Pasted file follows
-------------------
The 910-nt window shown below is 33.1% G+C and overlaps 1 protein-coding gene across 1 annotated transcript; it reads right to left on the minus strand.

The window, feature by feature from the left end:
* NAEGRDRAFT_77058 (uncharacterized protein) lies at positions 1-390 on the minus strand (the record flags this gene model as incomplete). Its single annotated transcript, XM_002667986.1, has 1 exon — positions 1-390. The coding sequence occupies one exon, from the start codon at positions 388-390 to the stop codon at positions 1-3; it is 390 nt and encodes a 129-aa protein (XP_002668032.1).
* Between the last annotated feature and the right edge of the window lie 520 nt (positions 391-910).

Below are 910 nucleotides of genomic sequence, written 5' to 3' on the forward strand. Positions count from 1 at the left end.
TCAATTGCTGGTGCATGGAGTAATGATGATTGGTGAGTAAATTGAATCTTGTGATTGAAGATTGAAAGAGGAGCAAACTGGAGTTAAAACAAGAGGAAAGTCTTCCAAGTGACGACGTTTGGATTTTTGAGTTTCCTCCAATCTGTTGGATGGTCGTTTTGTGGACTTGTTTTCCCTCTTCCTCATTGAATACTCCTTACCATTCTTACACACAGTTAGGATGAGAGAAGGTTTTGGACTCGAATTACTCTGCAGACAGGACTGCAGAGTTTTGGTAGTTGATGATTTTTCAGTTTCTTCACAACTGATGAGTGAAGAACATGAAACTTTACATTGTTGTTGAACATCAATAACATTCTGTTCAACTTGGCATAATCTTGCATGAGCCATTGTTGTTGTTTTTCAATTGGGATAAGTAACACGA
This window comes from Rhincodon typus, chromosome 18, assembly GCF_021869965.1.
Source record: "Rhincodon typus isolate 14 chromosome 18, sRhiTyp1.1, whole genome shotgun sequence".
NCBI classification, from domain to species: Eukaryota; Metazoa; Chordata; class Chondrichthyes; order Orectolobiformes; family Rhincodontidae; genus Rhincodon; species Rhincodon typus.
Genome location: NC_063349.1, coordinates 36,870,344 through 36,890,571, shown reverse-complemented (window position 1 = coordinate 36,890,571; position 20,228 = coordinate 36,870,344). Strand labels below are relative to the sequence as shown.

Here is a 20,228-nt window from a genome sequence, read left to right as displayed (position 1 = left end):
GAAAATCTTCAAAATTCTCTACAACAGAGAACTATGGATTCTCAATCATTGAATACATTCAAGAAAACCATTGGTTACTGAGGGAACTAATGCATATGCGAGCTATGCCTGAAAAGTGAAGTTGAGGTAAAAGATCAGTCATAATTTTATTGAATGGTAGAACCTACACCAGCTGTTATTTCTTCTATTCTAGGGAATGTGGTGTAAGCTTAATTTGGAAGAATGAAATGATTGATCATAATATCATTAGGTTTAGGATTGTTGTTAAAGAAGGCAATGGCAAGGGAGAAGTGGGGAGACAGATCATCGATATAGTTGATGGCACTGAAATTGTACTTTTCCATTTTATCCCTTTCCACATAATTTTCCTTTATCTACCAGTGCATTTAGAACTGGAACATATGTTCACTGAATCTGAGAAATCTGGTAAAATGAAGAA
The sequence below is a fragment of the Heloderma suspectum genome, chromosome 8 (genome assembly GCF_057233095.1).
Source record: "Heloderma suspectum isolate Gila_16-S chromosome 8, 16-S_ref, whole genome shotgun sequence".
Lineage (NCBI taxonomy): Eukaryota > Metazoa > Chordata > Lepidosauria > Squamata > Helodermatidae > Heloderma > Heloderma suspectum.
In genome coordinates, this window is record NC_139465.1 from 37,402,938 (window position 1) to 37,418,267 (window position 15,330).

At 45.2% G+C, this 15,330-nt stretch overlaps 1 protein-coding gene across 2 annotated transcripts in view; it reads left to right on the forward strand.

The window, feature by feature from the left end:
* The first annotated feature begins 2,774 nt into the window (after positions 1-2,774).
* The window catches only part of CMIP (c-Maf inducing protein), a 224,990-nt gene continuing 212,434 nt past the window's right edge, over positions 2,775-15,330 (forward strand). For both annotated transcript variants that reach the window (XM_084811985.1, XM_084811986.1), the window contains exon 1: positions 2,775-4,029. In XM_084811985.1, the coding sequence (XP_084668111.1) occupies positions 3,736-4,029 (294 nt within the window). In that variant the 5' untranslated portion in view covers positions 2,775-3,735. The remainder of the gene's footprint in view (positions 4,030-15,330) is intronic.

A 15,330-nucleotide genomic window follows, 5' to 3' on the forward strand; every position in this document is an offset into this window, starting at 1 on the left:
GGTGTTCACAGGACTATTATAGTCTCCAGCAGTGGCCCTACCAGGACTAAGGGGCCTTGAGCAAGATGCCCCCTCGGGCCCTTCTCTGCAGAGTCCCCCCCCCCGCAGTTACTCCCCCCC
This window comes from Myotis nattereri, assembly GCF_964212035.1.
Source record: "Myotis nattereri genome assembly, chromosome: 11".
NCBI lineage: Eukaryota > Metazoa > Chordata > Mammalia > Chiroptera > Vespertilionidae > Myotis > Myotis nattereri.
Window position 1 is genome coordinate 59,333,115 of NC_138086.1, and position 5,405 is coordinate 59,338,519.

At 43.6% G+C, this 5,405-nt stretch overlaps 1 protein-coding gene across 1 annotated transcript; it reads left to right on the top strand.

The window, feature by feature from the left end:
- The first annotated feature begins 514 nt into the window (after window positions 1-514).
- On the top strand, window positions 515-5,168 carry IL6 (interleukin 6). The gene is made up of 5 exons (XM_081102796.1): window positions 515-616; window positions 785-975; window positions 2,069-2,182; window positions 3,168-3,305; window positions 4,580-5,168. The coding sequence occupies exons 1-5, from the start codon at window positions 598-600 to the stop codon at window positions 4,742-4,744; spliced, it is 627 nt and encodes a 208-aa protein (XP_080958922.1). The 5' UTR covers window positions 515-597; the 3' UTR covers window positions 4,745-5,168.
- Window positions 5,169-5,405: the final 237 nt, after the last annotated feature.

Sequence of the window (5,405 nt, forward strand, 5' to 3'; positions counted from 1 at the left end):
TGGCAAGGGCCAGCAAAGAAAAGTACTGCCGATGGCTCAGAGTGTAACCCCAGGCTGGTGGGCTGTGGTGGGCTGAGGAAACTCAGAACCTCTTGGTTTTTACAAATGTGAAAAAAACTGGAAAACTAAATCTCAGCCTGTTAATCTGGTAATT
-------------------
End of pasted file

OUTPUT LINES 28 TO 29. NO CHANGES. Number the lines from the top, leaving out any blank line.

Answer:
The window, feature by feature from the left end:
- The first annotated feature begins 514 nt into the window (after window positions 1-514).